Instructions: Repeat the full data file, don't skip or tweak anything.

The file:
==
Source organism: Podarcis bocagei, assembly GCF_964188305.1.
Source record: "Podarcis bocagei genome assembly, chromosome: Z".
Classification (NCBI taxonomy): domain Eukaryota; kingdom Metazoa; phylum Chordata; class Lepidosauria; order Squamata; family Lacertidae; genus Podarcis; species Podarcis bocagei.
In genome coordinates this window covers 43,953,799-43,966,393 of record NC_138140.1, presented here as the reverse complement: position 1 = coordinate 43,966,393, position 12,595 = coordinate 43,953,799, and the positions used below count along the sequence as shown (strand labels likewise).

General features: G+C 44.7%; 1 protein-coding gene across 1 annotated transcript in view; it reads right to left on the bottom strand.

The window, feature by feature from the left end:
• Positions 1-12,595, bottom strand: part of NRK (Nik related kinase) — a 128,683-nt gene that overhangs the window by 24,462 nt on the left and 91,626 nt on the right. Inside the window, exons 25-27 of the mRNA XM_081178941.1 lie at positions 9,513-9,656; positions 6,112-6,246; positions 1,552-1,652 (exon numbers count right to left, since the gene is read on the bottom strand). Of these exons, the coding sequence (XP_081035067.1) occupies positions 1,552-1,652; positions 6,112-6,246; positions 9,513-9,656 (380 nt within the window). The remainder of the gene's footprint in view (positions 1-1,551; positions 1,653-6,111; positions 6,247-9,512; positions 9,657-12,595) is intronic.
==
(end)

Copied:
Source organism: Podarcis bocagei, assembly GCF_964188305.1.
Source record: "Podarcis bocagei genome assembly, chromosome: Z".
Classification (NCBI taxonomy): domain Eukaryota; kingdom Metazoa; phylum Chordata; class Lepidosauria; order Squamata; family Lacertidae; genus Podarcis; species Podarcis bocagei.
In genome coordinates this window covers 43,953,799-43,966,393 of record NC_138140.1, presented here as the reverse complement: position 1 = coordinate 43,966,393, position 12,595 = coordinate 43,953,799, and the positions used below count along the sequence as shown (strand labels likewise).

General features: G+C 44.7%; 1 protein-coding gene across 1 annotated transcript in view; it reads right to left on the bottom strand.

The window, feature by feature from the left end:
• Positions 1-12,595, bottom strand: part of NRK (Nik related kinase) — a 128,683-nt gene that overhangs the window by 24,462 nt on the left and 91,626 nt on the right. Inside the window, exons 25-27 of the mRNA XM_081178941.1 lie at positions 9,513-9,656; positions 6,112-6,246; positions 1,552-1,652 (exon numbers count right to left, since the gene is read on the bottom strand). Of these exons, the coding sequence (XP_081035067.1) occupies positions 1,552-1,652; positions 6,112-6,246; positions 9,513-9,656 (380 nt within the window). The remainder of the gene's footprint in view (positions 1-1,551; positions 1,653-6,111; positions 6,247-9,512; positions 9,657-12,595) is intronic.